An Exploration of Two "Modern Classrooms": Elementary Science and Technology in Shadows of Time, Standards, and Testing

Elizabeth Allison, M. Jenice Goldston

Abstract


This study explored two elementary teachers and their students’ perceptions of multiliteracies in science. The technological components of multiliteracies, including online communication tools, were of particular interest for this paper. The multiple case study included: two teachers and their students. One teacher taught a fourth grade classroom and the other a fifth grade classroom located in the same elementary school. Data collection included field observations, semi-structured teacher interviews, student focus groups, and semi-structured student interviews. Through extensive data analysis, we have constructed cases that represent the multiliteracies framework of a Modern Classroom defined by characteristics that include: 1) increasing and evolving access and use of technology, and 2) a lingering shroud of accountability to factors such as testing performance, state standards, and time limitations. Specifically, students voiced perceptions of technology as an effective tool for learning science and communicating in and out of the classroom. Teachers, though aware of the value of technology in science education, expressed concerns with logistical and pedagogical issues of implementation (e.g., grading online assignments and access to the internet). Teachers also noted time limitations and the breadth of standards as barriers to teaching science through inquiry. Whereas some students imagined the modern science classrooms as engaging with meaningful “projects,” other students demonstrated an enculturation to the common process of “schooling” involving reading then testing.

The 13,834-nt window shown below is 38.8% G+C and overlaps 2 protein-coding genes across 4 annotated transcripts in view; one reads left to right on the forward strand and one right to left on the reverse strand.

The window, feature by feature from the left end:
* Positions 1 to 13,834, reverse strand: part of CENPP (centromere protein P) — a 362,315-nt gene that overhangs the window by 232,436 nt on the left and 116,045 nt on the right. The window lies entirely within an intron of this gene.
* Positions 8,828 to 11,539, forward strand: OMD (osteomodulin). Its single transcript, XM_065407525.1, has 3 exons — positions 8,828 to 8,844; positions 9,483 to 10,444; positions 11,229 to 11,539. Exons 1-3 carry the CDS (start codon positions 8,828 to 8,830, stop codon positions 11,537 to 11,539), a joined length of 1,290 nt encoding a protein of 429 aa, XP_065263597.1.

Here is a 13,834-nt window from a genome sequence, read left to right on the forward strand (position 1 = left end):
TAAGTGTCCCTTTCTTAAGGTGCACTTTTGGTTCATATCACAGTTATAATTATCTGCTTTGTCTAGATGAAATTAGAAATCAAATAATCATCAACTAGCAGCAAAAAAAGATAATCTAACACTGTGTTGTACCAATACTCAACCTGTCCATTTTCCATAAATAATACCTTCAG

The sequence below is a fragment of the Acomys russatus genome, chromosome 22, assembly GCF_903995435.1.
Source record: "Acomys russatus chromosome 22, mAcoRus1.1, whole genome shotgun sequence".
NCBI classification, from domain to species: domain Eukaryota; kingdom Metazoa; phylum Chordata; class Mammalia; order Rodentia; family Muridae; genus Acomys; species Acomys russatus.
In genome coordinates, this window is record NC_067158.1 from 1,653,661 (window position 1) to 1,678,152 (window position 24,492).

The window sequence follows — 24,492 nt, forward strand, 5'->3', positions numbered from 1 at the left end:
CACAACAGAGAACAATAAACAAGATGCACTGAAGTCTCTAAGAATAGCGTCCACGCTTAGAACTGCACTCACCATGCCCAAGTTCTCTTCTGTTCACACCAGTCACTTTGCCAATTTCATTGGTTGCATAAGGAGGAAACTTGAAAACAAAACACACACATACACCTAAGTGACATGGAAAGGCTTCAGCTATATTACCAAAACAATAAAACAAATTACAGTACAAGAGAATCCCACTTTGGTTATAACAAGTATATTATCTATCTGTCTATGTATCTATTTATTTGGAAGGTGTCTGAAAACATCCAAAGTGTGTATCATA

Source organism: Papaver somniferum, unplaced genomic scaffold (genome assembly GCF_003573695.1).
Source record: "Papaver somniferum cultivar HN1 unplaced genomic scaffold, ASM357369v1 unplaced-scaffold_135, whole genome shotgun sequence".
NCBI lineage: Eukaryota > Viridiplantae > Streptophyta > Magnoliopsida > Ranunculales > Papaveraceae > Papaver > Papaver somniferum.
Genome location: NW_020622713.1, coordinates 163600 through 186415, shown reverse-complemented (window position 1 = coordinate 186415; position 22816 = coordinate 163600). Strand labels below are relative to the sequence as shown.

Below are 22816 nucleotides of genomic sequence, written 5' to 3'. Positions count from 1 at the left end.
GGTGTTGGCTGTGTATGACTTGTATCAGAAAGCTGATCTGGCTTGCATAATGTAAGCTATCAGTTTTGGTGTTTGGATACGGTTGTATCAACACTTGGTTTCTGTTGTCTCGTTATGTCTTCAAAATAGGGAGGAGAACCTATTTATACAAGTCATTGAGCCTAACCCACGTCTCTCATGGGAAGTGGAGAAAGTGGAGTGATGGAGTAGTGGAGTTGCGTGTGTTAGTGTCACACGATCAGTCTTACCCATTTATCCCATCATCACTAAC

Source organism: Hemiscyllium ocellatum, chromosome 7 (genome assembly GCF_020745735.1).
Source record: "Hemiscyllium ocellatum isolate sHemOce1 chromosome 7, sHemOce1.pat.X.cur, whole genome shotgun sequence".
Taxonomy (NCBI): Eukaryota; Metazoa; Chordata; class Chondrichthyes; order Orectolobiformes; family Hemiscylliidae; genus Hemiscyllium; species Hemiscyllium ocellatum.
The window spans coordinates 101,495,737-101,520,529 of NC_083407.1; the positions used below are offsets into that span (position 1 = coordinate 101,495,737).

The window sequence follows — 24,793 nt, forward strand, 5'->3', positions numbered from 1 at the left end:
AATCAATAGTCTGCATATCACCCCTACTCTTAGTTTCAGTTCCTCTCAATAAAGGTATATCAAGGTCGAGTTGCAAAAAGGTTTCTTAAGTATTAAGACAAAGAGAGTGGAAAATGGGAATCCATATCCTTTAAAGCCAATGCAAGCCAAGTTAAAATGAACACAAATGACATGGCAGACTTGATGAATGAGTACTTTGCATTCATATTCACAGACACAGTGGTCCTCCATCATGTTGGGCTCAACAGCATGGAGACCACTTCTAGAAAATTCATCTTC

Keywords


multiliteracies; student voice; elementary science education

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